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Ideas and stories from my growth journey. Warning: If you are interested in a casual, comfortable life, this blog will be counterproductive for you.

It’s Harder to Change the World When Your Kitchen Sink Is Busted

You may have noticed a recent post or two about car troubles. It’s been a crazy season for breakdowns in my house. In the last five weeks, both our cars have broken down (multiple times), the freezer quit, then the fridge started freezing our food. We even had to fix the kitchen sink, and not just in the proverbial sense.

Plumber

These crisis repair sessions drove home in my own life what I’ve been talking about with my leadership development clients: Your strategy doesn’t matter if you can’t execute the fundamentals with excellence. Tweet This

In my family, the fundamentals are food, transportation, and a working kitchen sink. When they break down, everything else stops. In soccer, it’s the ability to kick the ball accurately, the fitness to run for a long time, etc. If those fundamental skills aren’t strong, it doesn’t matter what formation you use. For Chick-fil-A, it’s things like friendliness and speed. For manufacturing companies, it’s things like quality and downtime. And for leaders, it’s things like interpersonal communication and delegation.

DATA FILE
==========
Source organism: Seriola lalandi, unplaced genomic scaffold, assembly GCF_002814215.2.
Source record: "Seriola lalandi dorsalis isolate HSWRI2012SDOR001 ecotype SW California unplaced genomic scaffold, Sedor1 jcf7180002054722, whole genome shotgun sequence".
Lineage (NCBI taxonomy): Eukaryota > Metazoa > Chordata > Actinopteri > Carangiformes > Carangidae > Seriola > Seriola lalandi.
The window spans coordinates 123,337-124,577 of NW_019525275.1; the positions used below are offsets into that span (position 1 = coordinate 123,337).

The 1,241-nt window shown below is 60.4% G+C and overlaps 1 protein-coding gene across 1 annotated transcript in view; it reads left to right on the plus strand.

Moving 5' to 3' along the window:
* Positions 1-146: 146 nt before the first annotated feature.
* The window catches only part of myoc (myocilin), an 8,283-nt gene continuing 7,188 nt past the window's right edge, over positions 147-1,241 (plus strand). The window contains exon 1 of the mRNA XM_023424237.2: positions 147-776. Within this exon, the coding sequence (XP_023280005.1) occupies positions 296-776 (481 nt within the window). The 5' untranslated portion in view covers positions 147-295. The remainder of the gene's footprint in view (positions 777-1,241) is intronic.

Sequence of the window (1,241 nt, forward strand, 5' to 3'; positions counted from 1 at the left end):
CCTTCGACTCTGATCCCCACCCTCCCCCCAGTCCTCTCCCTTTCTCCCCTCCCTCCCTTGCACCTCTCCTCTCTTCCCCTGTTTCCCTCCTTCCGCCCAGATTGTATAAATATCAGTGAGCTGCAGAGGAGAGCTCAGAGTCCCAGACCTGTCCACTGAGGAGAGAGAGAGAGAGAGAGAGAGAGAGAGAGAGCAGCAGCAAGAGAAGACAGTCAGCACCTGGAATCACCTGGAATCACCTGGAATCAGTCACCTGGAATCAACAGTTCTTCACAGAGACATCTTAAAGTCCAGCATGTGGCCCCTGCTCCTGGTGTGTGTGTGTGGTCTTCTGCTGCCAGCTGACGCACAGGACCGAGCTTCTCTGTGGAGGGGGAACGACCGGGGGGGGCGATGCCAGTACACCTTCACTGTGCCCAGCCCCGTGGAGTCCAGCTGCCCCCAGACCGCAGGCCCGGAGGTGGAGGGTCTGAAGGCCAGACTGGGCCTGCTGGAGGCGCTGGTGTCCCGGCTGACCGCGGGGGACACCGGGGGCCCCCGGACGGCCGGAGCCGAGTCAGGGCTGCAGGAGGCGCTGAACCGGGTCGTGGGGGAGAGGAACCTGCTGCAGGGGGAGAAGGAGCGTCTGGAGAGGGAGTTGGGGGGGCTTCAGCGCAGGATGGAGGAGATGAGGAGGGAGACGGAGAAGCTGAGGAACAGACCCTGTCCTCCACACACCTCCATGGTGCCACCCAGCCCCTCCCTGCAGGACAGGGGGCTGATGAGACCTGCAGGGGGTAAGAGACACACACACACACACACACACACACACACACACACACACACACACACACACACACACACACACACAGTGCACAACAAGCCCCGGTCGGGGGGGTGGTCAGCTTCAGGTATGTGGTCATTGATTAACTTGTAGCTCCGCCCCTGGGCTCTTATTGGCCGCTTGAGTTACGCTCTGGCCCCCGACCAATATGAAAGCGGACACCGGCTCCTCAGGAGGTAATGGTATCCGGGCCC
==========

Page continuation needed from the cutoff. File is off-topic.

For years I dismissed the importance of punctuality. I was a big picture guy, not a details guy, right? But I found that for some of my followers, my vision didn’t matter if I couldn’t be on time.

The fundamentals are not exciting, alluring skills. But nothing else is possible unless you get them right. And many of the best got to the top just by doing the basic things better than anyone else. Everyone in his day knew Vince Lombardi’s sweep play. It wasn’t a secret strategy. But he coached his teams to execute it so well they won multiple NFL championships, often running that play eight or nine times in a row, marching down the field to score.

What are the fundamentals in your personal life? In your organization? Many of my clients, recently, have listed out each of their fundamentals, then rated themselves 1-5 on how well their organization delivers on those (5 being awesome). If it’s not all 4’s and 5’s, then maybe you should slide that area to the top of your development plan.

Because your strategy doesn’t matter if you can’t execute the fundamentals with excellence.

photo credit: the plumber via photopin (license)

Scott WozniakIt’s Harder to Change the World When Your Kitchen Sink Is Busted
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